And yet for such a global career, it is back home in the United Kingdom that she remains the most inspired by, especially bodies of water. “My life and my studio are very interlinked,” she says, the latter of which is a barge upon a river. “I can see the water lapping from the studio… You can’t take me away from water.”
But it was when she was toured around the Royal Salute distillery, in Speyside, Scotland, that had notable impact upon the art she created for the ‘Forces of Nature’ collection.
“My experience of going to the distillery,” she begins, weighing up her words. “I love factories, I love production, I love learning how things are done. That was the spring-off point. [It was] fascinating. The various different processes that the whole thing goes through. Really Willy Wonka, how the pipes go through the ceiling and into different rooms. I love that. And the distilleries are these phenomenal shapes.”
So how, exactly, did the distilleries inspire the art?
“Going to the stills manufacturer,” MccGwire explains, “which is literally men… They cut the copper into trapeze-oid shapes, and then heat and hammer them by hand. Still! That, to me, was astounding.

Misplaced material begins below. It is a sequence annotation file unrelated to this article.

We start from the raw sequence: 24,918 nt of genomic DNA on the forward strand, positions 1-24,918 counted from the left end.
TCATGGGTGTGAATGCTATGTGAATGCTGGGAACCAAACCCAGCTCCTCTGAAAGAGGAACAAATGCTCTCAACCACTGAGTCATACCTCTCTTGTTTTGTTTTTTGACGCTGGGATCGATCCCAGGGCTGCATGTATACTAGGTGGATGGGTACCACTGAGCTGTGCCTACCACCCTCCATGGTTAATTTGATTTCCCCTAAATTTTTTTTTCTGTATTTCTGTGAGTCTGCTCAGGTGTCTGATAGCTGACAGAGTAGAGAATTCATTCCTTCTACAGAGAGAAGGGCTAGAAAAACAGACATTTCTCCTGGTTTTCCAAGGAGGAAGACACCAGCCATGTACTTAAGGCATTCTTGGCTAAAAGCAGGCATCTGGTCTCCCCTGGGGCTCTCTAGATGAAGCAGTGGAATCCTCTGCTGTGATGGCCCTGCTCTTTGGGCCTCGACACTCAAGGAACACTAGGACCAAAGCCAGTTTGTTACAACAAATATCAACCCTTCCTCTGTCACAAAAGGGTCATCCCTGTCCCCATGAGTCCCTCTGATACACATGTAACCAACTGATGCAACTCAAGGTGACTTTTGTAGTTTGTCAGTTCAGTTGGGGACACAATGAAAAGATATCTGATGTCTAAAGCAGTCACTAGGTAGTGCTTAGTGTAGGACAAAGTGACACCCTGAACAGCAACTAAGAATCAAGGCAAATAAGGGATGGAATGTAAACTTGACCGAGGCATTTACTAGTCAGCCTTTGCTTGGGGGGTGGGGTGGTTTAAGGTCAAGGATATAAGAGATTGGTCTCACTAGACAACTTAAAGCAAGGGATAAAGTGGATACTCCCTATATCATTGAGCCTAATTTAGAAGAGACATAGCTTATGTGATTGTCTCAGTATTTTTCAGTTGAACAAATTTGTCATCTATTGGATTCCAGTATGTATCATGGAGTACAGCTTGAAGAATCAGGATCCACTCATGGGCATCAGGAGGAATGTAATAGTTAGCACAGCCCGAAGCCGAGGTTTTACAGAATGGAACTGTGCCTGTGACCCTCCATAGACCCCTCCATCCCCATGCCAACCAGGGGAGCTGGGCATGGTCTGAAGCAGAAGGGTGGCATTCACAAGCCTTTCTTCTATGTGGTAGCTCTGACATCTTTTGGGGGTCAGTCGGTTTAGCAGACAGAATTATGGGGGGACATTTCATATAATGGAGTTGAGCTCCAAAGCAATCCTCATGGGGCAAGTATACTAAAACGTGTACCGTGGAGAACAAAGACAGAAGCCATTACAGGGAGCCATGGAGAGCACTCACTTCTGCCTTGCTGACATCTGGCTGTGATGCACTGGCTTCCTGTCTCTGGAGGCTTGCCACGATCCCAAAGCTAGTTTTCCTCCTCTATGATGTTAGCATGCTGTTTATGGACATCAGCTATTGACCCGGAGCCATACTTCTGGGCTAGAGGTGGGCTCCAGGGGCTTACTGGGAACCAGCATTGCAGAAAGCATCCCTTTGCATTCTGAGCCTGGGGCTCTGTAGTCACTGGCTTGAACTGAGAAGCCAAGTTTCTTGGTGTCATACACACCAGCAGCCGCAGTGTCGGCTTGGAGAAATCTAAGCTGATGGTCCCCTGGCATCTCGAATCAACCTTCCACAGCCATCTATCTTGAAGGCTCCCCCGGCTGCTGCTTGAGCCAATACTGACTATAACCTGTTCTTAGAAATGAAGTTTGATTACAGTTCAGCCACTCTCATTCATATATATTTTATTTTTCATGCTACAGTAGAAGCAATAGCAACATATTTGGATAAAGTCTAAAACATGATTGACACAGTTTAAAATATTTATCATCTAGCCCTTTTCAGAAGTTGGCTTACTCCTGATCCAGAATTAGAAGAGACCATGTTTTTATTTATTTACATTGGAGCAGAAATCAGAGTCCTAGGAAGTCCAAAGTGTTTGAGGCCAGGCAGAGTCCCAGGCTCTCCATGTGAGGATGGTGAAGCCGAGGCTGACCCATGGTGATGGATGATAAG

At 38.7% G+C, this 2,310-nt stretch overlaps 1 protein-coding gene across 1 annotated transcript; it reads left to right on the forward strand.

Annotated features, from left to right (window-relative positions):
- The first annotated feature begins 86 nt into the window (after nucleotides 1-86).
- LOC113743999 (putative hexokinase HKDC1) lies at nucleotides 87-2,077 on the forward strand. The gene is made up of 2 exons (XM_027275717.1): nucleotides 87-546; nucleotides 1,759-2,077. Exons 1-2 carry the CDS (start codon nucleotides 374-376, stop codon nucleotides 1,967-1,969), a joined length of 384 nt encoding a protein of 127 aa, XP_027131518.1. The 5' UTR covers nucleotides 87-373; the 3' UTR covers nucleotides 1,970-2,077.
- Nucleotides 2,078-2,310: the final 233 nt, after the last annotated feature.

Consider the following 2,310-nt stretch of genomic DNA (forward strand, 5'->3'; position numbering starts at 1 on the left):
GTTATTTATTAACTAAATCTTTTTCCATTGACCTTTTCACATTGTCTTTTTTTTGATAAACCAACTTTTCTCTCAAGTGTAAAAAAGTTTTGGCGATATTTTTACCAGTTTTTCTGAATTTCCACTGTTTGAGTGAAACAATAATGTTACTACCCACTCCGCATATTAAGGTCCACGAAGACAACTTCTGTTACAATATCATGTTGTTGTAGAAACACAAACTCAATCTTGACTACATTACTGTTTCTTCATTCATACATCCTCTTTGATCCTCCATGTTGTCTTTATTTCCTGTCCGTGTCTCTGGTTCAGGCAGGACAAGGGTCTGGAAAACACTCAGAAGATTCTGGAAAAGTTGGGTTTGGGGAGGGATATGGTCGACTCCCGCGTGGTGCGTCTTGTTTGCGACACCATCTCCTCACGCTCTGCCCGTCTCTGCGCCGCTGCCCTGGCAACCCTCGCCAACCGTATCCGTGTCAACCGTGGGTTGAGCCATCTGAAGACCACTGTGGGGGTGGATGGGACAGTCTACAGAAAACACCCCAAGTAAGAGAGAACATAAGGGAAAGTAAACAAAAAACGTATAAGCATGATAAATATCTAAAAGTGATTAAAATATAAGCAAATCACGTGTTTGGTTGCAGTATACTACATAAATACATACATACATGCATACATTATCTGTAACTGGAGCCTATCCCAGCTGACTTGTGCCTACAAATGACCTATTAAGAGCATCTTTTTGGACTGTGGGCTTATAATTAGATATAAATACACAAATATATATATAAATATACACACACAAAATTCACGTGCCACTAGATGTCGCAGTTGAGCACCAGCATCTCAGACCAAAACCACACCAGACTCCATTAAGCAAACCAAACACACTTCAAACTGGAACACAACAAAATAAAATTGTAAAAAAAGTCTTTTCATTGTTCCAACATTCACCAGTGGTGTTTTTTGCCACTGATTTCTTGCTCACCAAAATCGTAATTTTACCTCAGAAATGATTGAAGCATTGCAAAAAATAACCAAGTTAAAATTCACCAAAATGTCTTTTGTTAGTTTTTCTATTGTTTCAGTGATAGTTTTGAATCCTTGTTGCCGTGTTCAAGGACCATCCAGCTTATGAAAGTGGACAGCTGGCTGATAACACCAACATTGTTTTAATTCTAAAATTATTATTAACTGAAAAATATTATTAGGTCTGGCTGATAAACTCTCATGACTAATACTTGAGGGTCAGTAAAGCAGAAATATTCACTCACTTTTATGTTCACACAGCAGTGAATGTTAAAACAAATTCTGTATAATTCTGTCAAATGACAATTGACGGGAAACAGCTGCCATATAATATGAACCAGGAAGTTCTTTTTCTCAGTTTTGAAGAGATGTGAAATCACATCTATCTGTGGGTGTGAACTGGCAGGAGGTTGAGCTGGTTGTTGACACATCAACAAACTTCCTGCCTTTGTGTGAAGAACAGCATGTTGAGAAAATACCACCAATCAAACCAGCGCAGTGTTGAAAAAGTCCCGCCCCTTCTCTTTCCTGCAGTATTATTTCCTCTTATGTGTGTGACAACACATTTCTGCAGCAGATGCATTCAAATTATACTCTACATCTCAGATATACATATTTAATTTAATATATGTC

“So all these huge, beautiful shapes are all molded by man. How does that happen!? Nowadays, with all these technologies, you’d think it wouldn’t be done like that. And that was just amazing.
“So, if you look carefully at the bits of copper that I’ve cut, they have tiny hammer marks on them, all over. As a form, you think they’re just curves, but they have the mark of a maker.”
MccGwire discusses the pull of the heritage of the whisky industry, if not wider Scottish culture. Heritage feels like the perfect word, I say, for a project like this, for it encompasses both the natural disposition of the region, while also including the human history that so characterizes it.
“Yes,” she says. “And, of course the landscape. I haven’t been to Scotland since I was a child, and it was majestic. We went on a walk, rushing over these boulders, all these pools.”
It’s overwhelming, I say. Having taken a few trips to the Highlands myself, there is nothing quite as strikingly beautiful as the Scottish Highlands; it is only natural that MccGwire would be so inspired by it, because truthfully, who wouldn’t be?
“Absolutely”, she says. “Outstanding beautiful. Wild orchards growing, ferns all over the place, the pine trees. We went to a loch at around five in the morning to catch the sunrise and the mist coming off the water… It was such a magical moment. I couldn’t help but get some wild swimming in.”
MccGwire is an avid wild swimmer – “365 days a year”, she tells me – “and I’ve been swimming in the Serpentine since being in London. The water isn’t as clear. But Bear Grylls was there, that was exciting.”
In our last few minutes, we circle back to discussing the Highlands. She says: “You get the flatland around the River Spey, and that landscape, and then you get these incredible hills, within the distance, snow on top of the mountains. And I look down, and there was this singular orchard. And, you know, the micro and the macro together like that was just mind-blowing.”